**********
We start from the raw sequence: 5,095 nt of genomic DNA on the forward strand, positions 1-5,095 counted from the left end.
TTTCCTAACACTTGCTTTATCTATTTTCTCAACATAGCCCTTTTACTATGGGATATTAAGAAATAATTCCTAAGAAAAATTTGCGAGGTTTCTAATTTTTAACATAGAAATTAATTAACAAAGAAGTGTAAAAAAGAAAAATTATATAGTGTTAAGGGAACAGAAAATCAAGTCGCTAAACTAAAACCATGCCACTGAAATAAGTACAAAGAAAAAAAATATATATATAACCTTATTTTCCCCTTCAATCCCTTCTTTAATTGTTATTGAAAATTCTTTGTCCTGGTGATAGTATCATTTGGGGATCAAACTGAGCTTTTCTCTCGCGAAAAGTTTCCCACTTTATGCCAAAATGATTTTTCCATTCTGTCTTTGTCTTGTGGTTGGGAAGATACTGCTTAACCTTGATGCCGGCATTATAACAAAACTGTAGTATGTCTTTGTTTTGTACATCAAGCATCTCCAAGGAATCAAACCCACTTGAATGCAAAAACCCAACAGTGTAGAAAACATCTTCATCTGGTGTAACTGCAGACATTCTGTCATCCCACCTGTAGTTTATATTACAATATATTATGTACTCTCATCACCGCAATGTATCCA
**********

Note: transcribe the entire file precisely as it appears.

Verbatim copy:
We start from the raw sequence: 5,095 nt of genomic DNA on the forward strand, positions 1-5,095 counted from the left end.
TTTCCTAACACTTGCTTTATCTATTTTCTCAACATAGCCCTTTTACTATGGGATATTAAGAAATAATTCCTAAGAAAAATTTGCGAGGTTTCTAATTTTTAACATAGAAATTAATTAACAAAGAAGTGTAAAAAAGAAAAATTATATAGTGTTAAGGGAACAGAAAATCAAGTCGCTAAACTAAAACCATGCCACTGAAATAAGTACAAAGAAAAAAAATATATATATAACCTTATTTTCCCCTTCAATCCCTTCTTTAATTGTTATTGAAAATTCTTTGTCCTGGTGATAGTATCATTTGGGGATCAAACTGAGCTTTTCTCTCGCGAAAAGTTTCCCACTTTATGCCAAAATGATTTTTCCATTCTGTCTTTGTCTTGTGGTTGGGAAGATACTGCTTAACCTTGATGCCGGCATTATAACAAAACTGTAGTATGTCTTTGTTTTGTACATCAAGCATCTCCAAGGAATCAAACCCACTTGAATGCAAAAACCCAACAGTGTAGAAAACATCTTCATCTGGTGTAACTGCAGACATTCTGTCATCCCACCTGTAGTTTATATTACAATATATTATGTACTCTCATCACCGCAATGTATCCA